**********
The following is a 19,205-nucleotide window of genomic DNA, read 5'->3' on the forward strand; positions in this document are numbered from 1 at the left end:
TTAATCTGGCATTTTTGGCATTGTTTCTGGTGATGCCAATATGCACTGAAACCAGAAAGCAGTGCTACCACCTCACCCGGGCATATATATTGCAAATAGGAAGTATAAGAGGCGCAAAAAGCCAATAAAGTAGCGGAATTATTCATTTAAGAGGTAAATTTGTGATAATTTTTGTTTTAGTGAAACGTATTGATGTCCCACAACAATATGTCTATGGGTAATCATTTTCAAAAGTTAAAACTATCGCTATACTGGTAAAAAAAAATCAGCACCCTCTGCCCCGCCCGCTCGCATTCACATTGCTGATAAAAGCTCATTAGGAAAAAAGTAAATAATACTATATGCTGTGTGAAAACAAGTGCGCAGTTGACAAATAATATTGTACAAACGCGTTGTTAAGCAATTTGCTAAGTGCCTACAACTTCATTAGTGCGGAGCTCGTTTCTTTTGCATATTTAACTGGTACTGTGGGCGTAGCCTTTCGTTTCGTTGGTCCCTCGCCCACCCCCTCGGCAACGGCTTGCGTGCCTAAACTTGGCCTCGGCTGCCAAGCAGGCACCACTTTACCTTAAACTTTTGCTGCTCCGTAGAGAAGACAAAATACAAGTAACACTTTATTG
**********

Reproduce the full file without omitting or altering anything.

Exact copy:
The following is a 19,205-nucleotide window of genomic DNA, read 5'->3' on the forward strand; positions in this document are numbered from 1 at the left end:
TTAATCTGGCATTTTTGGCATTGTTTCTGGTGATGCCAATATGCACTGAAACCAGAAAGCAGTGCTACCACCTCACCCGGGCATATATATTGCAAATAGGAAGTATAAGAGGCGCAAAAAGCCAATAAAGTAGCGGAATTATTCATTTAAGAGGTAAATTTGTGATAATTTTTGTTTTAGTGAAACGTATTGATGTCCCACAACAATATGTCTATGGGTAATCATTTTCAAAAGTTAAAACTATCGCTATACTGGTAAAAAAAAATCAGCACCCTCTGCCCCGCCCGCTCGCATTCACATTGCTGATAAAAGCTCATTAGGAAAAAAGTAAATAATACTATATGCTGTGTGAAAACAAGTGCGCAGTTGACAAATAATATTGTACAAACGCGTTGTTAAGCAATTTGCTAAGTGCCTACAACTTCATTAGTGCGGAGCTCGTTTCTTTTGCATATTTAACTGGTACTGTGGGCGTAGCCTTTCGTTTCGTTGGTCCCTCGCCCACCCCCTCGGCAACGGCTTGCGTGCCTAAACTTGGCCTCGGCTGCCAAGCAGGCACCACTTTACCTTAAACTTTTGCTGCTCCGTAGAGAAGACAAAATACAAGTAACACTTTATTG